Monday, October 8, 2012

Back in black


As someone with an obsession for night cards and black-bordered cards in general, I've discussed the merits of darkened cardboard a number of times on this blog.

Until Bowman obliterated the ability to feel fascinated by a set with black as its primary theme, thanks to its habit of black-bordering every set for 10-plus years, a black set was a true gift. Something instantly powerful and memorable.

Growing up in the '70s, you might remember those pervasive black velvet creations that featured day-glo unicorns, rainbows, spaceships, or other rock n' roll images of the post-hippy era. Walk into any wood-paneled den in 1978 and if the home included a teenager, you might see one. At one point in time, those were considered the height of cool.

Black-bordered cards are a little like that. Some might consider them dated or tacky. But I think they're awesome for all eternity.

I'm not of the thought that black-bordered sets are a plague, something to criticize because they chip so easily. I don't collect with condition as a primary objective. I collect because a set looks cool. Black-bordered sets always look cool.

And I'm pretty much powerless around sets with black as its primary theme.

A couple of weeks ago, @batcavlv, a collector on Twitter, sent me about 50 cards from the 2002 Upper Deck MVP set. I hadn't had any plans to add any more set completion tasks to my list. In fact, I've been trying to avoid adding any new sets.

But I saw those black backgrounds and I couldn't resist. Upper Deck MVP '02 is one of the raddest-looking sets of all-time.


Doesn't that look tremendous?

I could make that into a poster, put it on my wall, turn on some Dark Side of the Moon, and cool kids from the '70s would be knocking at my door in minutes.

In fact, I think this set is probably second on my list of the best Black sets of all-time.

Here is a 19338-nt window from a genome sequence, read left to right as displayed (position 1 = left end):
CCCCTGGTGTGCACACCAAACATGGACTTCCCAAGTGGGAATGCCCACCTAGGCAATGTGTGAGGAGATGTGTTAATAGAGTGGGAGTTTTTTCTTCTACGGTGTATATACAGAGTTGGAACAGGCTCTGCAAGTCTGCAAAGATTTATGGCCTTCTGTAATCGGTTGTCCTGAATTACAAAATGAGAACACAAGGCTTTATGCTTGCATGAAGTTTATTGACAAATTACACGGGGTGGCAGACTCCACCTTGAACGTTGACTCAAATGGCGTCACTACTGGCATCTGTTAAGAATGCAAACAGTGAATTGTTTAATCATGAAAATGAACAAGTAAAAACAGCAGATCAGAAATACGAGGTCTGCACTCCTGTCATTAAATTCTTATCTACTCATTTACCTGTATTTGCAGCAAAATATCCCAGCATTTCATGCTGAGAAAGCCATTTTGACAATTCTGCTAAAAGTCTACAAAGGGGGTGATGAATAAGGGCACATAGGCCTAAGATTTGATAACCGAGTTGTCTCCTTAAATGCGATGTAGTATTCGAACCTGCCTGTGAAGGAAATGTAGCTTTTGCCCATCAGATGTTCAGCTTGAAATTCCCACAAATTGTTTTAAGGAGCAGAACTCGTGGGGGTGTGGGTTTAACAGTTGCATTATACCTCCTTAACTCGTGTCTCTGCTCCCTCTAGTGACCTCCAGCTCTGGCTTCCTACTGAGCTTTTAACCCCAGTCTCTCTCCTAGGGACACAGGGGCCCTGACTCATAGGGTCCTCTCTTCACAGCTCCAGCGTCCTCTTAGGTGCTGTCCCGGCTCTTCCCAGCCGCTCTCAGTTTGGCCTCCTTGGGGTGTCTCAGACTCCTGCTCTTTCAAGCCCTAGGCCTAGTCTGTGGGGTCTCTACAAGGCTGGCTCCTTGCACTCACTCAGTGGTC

What are the others on the list, you're asking? (Hey, at least pretend to play along).

Well, first a few black-border also-rans.


1991 Score would have been one of the best sets of the junk wax era if the black-border cards weren't just one-fourth of the set, but the entire set.


The black-and-white photos pretty much kill any rock n' roll cool factor for the early '90s Conlon sets.


I though the '86 set was kind of mysterious back in the mid-80s. It's not a true black-border set, though, and the subpar photos don't help.


At the height of the Black Border Era ('85 Donruss, '86 Topps, '87 Donruss), we have the tire tread set. But get rid of those baseball treads and the set might make it into the top three.


For a long time, 1985 Donruss was my second-favorite black-border set. But it's now fourth. Too many blurry photos.

But I still like it, a lot.


This is the set that overtook '85 Donruss as my second-favorite black-border set. 1992 Pinnacle is a little dated today, but at the time it was the Most Fantastic Set of 1992.

There was a point in my orgy of collecting anything that was released in 1992 (and there was a LOT of releasing going on in 1992), that I said, "OK, I'm just collecting Pinnacle from now on." It was that great.


And I've already mentioned this, but Pinnacle doubled its coolness by making the set backs black, too.


But, now, 2002 Upper Deck MVP is my second-favorite black border set. I love the black mixed with the colorfulness. I love the back-lit, electric computer imagery, the use of a variety of colors depending on the team.

It's one of those Upper Deck sets of the early 21st century that is too limited in size to be considered a "true set" by a set-collector. But, damn, it looks great.


Like 1992 Pinnacle, UD MVP even tried to extend the black-accented theme to the back of the card. Very cool.

There are other great black-bordered sets, even in other sports. My favorite non-baseball, black-bordered set is 1985 Topps football.

Of course, none of those sets can compare to what I consider the original black-border set (yes, I'm aware of 1962 Topps football), the set to which I pay homage with my own blog, the 1971 Topps set.


It is, and always will be, the champion of black-border card sets.

But I have to admit, reaching No. 2 is a pretty impressive feat for 2002 Upper Deck MVP.

So does this mean I'm going to try to complete it?

Probably not. At least not right now. Way too many other card goals.

Besides, I don't think I'll ever complete it.


Not when I have an uncontrollable desire to burn this card.

4 comments:

  1. Teixeira has this complete look of "Burn me - I frigging dare you" on his face.

    ReplyDelete
  2. Kept scrolling and waiting to see the 1971 Topps design. Once again, you came through.

    ReplyDelete
  3. Don't burn Teixeira! Waste of a cardboard that I'd love to have.

    ReplyDelete